Piano Sonata in G, Op.37 (Grande Sonate)
Piano Sonata No.2 in E minor, Op.75
Piano Sonata No.1 in D minor, Op.28
Leslie Howard (piano)
Reviewed by: Ben Hogwood
Reviewed: 25 October, 2005
Venue: Wigmore Hall, London
The real rarity was Glazunov’s Second Sonata, recorded by Howard some six years ago as part of a Pearl collection devoted to the composer. Written in 1901, Glazunov’s sonata was easily the most economical piece of this recital. Under Howard’s guidance it spun an attractive group of melodies, the second principal theme of the opening Moderato played with obvious affection. The scherzo, described by Howard as “treacherous”, fared well. But the revelation was the finale, a challenging fugue given ample space by the pianist, even if some of the dotted rhythms were inconsistent.
Unfortunately this same problem cast a greater shadow on Howard’s Tchaikovsky. The ‘Grand Sonata’ is the biggest of his three works designates as sonatas, but on this occasion the pianist seemed content just to get through the piece, missing several opportunities to expand on dynamic contrasts or dramatic pauses, nor resting for long enough between first and second movements. The first movement’s call to arms was lost in the haze of the sustaining pedal, although Howard regained some kudos in the more delicate Andante, bringing out a similarity with Chopin’s E minor Prelude. The fiendish scherzo was impressive for his spidery figurations, but without dispelling charges of him also being routine. The finale rushed past, its second theme of repeated chords hurried. This work is oft-derided by critics, but it also has an appeal that was sadly overlooked on this occasion.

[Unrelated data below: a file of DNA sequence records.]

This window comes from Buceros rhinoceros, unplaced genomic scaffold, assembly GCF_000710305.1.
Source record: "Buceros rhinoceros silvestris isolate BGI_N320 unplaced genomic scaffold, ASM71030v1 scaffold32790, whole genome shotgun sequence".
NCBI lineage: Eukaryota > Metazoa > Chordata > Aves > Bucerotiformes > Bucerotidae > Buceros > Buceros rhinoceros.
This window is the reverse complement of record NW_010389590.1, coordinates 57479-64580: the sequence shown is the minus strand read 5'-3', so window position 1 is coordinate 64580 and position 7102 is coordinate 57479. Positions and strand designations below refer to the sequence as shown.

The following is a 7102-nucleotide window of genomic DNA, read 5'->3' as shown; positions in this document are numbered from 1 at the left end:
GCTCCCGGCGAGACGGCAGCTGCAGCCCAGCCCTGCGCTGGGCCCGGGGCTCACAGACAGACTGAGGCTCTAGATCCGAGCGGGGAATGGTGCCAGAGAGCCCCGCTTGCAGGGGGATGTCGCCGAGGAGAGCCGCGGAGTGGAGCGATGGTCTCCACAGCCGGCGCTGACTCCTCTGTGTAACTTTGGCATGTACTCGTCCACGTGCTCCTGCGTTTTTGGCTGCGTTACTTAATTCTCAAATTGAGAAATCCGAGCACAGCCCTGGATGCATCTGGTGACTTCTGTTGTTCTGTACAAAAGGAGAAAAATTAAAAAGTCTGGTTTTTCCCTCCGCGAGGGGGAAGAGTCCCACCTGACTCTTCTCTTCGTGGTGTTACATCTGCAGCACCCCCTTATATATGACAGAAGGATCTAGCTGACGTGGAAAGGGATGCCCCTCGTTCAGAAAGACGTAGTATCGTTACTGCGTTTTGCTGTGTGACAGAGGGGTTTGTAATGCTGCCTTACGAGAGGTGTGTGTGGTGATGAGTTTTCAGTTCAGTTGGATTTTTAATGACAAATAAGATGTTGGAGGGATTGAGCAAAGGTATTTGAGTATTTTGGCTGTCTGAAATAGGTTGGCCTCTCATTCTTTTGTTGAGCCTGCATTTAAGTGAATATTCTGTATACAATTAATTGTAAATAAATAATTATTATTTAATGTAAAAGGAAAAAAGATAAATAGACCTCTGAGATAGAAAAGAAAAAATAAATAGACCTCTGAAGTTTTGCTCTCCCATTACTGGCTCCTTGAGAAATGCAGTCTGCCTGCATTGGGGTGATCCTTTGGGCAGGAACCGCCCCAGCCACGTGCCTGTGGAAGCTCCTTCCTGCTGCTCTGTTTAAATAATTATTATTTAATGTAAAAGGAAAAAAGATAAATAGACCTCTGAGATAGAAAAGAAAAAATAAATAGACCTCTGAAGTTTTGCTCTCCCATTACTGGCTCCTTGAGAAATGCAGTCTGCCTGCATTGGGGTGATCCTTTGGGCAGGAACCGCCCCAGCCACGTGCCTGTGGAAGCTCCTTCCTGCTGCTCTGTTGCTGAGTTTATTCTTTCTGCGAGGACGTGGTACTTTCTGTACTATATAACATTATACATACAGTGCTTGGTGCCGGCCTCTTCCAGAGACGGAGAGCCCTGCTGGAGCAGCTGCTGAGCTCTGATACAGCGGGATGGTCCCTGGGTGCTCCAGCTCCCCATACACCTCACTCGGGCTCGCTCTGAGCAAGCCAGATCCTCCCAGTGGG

Not so in the Rachmaninov, for it seemed Leslie Howard had found an extra gear during the interval. An intently focussed first movement made much of the Faustian drama used as a programme for the piece, and a concentrated second theme centred on the ‘Dies Irae’ was perfectly paced. Of Rachmaninov’s two piano sonatas the First suffers in comparison to the Second, which has become something of a showpiece for up-and-coming virtuosos. However No.1 is the harder work to bring off successfully, being structurally complex, the three movements taking Goethe’s Faust, Gretchen and Mephistopheles for inspiration. Howard’s taut account of first movement swept any doubts aside, rubato intelligently used, the reappearance of the chant-like theme leaving the pianist motionless at the end.
The relative tranquillity of the Lento made sense too, particularly with Howard’s new-found attention to detail, but all too soon we were back in the darkness of D minor for the finale. Low-register rumblings threatened to obscure the melodic material but Howard was soon back on track, observing well the contrast between lyrical and monotonic, through to a barnstorming close of considerable virtuosity. It was the best performance of an interesting recital.
- Leslie Howard returns to the Wigmore Hall on 8 November
- Wigmore Hall